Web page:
Maybe it’s bad form to slap a movie you like with the one thing you didn’t like about it, right from the top, but here goes.
There’s a third act turn toward the dark in “No Alternative” that feels abrupt, harsh and unearned — or at least less earned than writer-director William Dickerson may have felt.
It doesn’t spoil the coming-of-age period piece that precedes that turn, and trails it. But it does tend to blunt its impact.
“No Alternative” is about siblings growing up in affluent suburban New York in the post-Nirvana grunge era. It’s 1994, and Bridget (newcomer Michaela Cavazos) and Thomas (Conor Proft) aren’t just sister and brother. They’re tight.
He’s waiting to hear if he gets into Georgetown, and he’s protective of his kid sister. Bridget seems to need it. She’s moody, stuck in a stocking cap, day and night, and in mild-mannered foul-mouthed rebellion with their parents.
Dad (Harry Hamlin) is a semi-stern judge running for the state supreme court, the type to bring home graphic descriptions of the crimes and criminals showing up in his courtroom, and Mom (Kathryn Erbe) wants to dote, but gives her kids space.
As we’ve seen Bridget in therapy, we get it. Her doctor is all about “smoothing out” this by prescribing that, treating her as a chemistry experiment.
Tom’s killing time this winter of college acceptance letters by jamming with his punk band. When they meet raspy, brooding and handsome singer Elias (Aria Shahghasemi), they realize that maybe they can take this seriously.
“I have a song that’s four chords…”
“That’s one too many, if you asked me!”
“It’s a love song. Called ‘Chumming.’
Bridget rolls her eyes at grunge. She’s into hip hop. And a discarded portable keyboard inspires her to put down the cigarette, knocks back a Zoloft with a vodka chaser, and starts spitting some rhymes of her own.
Dickerson’s film follows their parallel paths, a sister and brother seeking different things from music. Tom might get to put off growing up just a tad longer. Bridget? It’s her release, an artistic outlet (she also paints) that captures her ironic rage.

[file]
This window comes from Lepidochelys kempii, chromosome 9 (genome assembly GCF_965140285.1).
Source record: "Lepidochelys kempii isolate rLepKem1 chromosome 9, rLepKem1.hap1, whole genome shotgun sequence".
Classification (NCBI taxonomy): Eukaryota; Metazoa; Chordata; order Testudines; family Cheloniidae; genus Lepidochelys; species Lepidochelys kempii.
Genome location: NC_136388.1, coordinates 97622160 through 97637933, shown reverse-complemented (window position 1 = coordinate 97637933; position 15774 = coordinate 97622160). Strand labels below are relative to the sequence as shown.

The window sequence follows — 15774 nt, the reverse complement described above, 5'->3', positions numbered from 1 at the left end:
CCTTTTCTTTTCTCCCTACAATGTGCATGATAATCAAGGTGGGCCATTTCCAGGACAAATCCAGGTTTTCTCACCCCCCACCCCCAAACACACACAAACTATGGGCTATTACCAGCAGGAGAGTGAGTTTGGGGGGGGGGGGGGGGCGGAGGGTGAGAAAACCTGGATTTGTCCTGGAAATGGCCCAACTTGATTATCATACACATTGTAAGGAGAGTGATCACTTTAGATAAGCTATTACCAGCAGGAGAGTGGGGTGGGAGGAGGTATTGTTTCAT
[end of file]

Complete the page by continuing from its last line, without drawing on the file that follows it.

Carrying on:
“No Alternative” isn’t a comedy, exactly. But Bridget’s scenes, as Bri-Dab, a rapper claiming a fake Harlem background, taking on the persona of Free 2B, rapping in the voice of a young black man (including the N-word), are hilarious.
“That was so punk rock I can’t even handle it,” Sarah Lawrence College boy Stewart (Logan Georges) tells her. He’s studying surrealism as a concept and sobriety as a lifestyle. He’s sweet on Free 2B.
And this happens as Bridget’s classmate, the promiscuous and equally “punk rock” (in that “Sheena is a Punk Rocker” sense) Jackie (Chloë Levine) is coming-on-strong to young Tom.
Pressure starts to build as the band bickers and the true extent of Bridget’s illness becomes clear and distracted Dad gets death threats, something he levels with his kids about even as he’s taking the strain out on them.
Maybe “You have my legs. You have my father’s legs. They’ve carried us a long way,” isn’t the platitude his son or daughter need at this moment.
Dickerson (“Don’t Look Back” and “The Mirror” were two earlier indie efforts) is most at home immersing us in the milieu, and sending it up.
The “band” is more an excuse to hang out and drink and smoke and get tight and debate the qualities of this new film (“Pulp Fiction”) and where the filmmaker “stole” his ideas from.
Everybody’s worked up about how “punk rock” this or that is, and Tom and his pals are dressing and playing as if they could be “the New Nirvana.”
Bridget is adrift, impulsive, medicating and self-medicating. But she’s more in sync with the winds of change in music. Maybe she and her brother are drifting apart, musically, but if Jackie sleeps with him and smirks “I’ve had better,” she’s asking for a beat down.
Cavazos, who has the swagger and gift for the rude and crude of a young Sarah Silverman, is a revelation. Proft’s character is more a “type,” but he makes do with that.
There was a longer cut of “No Alternative,” according to IMDb. Perhaps the lost footage smoothed out and wholly-motivated that abrupt and clumsy third-act jump I opened the review complaining about. Perhaps not.
But what’s here is still a promising, entertaining effort. And it’s a fine showcase for Cavazos, who nails Bridget’s vocal fry, her pose, the disturbed and self-destructive vibe that she wears like a stocking cap, her armor against a world her illness — meds or no meds — won’t let her master.
MPAA Rating: unrated, sex, teen drinking, drugs
Cast: Michaela Cavazos, Conor Proft, Kathryn Erbe and Harry Hamlin
Credits: Written and directed by William Dickerson. A Gravitas release.
Running time: 1:37